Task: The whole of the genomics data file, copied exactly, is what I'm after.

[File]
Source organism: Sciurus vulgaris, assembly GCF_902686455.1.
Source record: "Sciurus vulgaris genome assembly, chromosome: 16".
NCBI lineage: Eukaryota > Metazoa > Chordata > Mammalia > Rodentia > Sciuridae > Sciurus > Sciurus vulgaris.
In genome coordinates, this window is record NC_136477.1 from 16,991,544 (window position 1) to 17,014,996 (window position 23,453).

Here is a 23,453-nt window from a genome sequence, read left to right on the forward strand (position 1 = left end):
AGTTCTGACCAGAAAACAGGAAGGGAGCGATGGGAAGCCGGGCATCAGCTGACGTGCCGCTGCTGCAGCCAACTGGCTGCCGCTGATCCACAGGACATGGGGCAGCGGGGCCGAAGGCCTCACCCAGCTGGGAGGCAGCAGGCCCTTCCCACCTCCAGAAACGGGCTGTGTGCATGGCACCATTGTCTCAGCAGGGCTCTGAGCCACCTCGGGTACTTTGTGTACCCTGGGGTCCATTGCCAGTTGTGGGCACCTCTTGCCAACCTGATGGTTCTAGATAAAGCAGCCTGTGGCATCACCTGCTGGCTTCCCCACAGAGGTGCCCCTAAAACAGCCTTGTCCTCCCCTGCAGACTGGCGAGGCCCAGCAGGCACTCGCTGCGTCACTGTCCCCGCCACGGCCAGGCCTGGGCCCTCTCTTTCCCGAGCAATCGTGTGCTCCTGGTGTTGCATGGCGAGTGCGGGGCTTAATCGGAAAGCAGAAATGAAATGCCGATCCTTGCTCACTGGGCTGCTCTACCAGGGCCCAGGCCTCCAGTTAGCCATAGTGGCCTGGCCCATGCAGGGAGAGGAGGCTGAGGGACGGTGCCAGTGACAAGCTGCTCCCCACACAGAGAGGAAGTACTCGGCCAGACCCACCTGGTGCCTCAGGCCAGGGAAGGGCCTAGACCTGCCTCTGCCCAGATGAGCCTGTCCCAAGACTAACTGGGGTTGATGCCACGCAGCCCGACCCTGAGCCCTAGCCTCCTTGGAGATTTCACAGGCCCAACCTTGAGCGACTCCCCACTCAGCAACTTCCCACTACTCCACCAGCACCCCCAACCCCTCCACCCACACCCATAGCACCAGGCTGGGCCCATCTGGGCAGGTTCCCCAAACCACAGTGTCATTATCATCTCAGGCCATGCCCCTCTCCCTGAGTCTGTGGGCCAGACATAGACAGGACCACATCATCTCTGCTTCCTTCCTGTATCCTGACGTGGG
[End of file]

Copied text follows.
Source organism: Sciurus vulgaris, assembly GCF_902686455.1.
Source record: "Sciurus vulgaris genome assembly, chromosome: 16".
NCBI lineage: Eukaryota > Metazoa > Chordata > Mammalia > Rodentia > Sciuridae > Sciurus > Sciurus vulgaris.
In genome coordinates, this window is record NC_136477.1 from 16,991,544 (window position 1) to 17,014,996 (window position 23,453).

Here is a 23,453-nt window from a genome sequence, read left to right on the forward strand (position 1 = left end):
AGTTCTGACCAGAAAACAGGAAGGGAGCGATGGGAAGCCGGGCATCAGCTGACGTGCCGCTGCTGCAGCCAACTGGCTGCCGCTGATCCACAGGACATGGGGCAGCGGGGCCGAAGGCCTCACCCAGCTGGGAGGCAGCAGGCCCTTCCCACCTCCAGAAACGGGCTGTGTGCATGGCACCATTGTCTCAGCAGGGCTCTGAGCCACCTCGGGTACTTTGTGTACCCTGGGGTCCATTGCCAGTTGTGGGCACCTCTTGCCAACCTGATGGTTCTAGATAAAGCAGCCTGTGGCATCACCTGCTGGCTTCCCCACAGAGGTGCCCCTAAAACAGCCTTGTCCTCCCCTGCAGACTGGCGAGGCCCAGCAGGCACTCGCTGCGTCACTGTCCCCGCCACGGCCAGGCCTGGGCCCTCTCTTTCCCGAGCAATCGTGTGCTCCTGGTGTTGCATGGCGAGTGCGGGGCTTAATCGGAAAGCAGAAATGAAATGCCGATCCTTGCTCACTGGGCTGCTCTACCAGGGCCCAGGCCTCCAGTTAGCCATAGTGGCCTGGCCCATGCAGGGAGAGGAGGCTGAGGGACGGTGCCAGTGACAAGCTGCTCCCCACACAGAGAGGAAGTACTCGGCCAGACCCACCTGGTGCCTCAGGCCAGGGAAGGGCCTAGACCTGCCTCTGCCCAGATGAGCCTGTCCCAAGACTAACTGGGGTTGATGCCACGCAGCCCGACCCTGAGCCCTAGCCTCCTTGGAGATTTCACAGGCCCAACCTTGAGCGACTCCCCACTCAGCAACTTCCCACTACTCCACCAGCACCCCCAACCCCTCCACCCACACCCATAGCACCAGGCTGGGCCCATCTGGGCAGGTTCCCCAAACCACAGTGTCATTATCATCTCAGGCCATGCCCCTCTCCCTGAGTCTGTGGGCCAGACATAGACAGGACCACATCATCTCTGCTTCCTTCCTGTATCCTGACGTGGG